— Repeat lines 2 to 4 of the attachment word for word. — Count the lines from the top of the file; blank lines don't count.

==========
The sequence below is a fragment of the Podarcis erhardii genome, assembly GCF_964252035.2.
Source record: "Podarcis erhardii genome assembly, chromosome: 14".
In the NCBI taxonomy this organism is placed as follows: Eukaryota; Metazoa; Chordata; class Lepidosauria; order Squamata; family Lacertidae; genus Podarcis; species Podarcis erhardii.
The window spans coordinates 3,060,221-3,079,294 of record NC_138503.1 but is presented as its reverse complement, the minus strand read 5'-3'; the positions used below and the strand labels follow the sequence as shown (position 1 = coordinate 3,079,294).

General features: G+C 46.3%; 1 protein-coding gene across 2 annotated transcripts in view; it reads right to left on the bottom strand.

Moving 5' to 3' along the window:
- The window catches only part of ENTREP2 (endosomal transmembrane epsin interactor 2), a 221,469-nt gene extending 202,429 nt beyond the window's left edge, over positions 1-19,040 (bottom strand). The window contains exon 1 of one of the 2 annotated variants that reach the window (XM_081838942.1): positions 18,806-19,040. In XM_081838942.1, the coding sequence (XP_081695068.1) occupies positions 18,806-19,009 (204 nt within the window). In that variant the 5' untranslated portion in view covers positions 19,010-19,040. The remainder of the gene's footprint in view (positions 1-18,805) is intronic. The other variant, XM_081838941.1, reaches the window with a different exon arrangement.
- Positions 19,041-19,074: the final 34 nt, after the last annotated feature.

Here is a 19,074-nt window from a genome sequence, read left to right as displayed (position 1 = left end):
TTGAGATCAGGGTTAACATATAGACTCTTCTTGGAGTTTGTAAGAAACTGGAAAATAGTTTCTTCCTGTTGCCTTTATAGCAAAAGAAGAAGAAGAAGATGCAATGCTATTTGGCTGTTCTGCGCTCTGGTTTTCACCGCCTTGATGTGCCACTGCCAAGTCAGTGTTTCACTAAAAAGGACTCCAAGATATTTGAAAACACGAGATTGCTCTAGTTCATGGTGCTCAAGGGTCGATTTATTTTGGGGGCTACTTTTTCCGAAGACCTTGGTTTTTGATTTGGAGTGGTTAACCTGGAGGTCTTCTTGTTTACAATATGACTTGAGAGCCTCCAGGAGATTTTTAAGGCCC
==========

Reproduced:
Source record: "Podarcis erhardii genome assembly, chromosome: 14".
In the NCBI taxonomy this organism is placed as follows: Eukaryota; Metazoa; Chordata; class Lepidosauria; order Squamata; family Lacertidae; genus Podarcis; species Podarcis erhardii.
The window spans coordinates 3,060,221-3,079,294 of record NC_138503.1 but is presented as its reverse complement, the minus strand read 5'-3'; the positions used below and the strand labels follow the sequence as shown (position 1 = coordinate 3,079,294).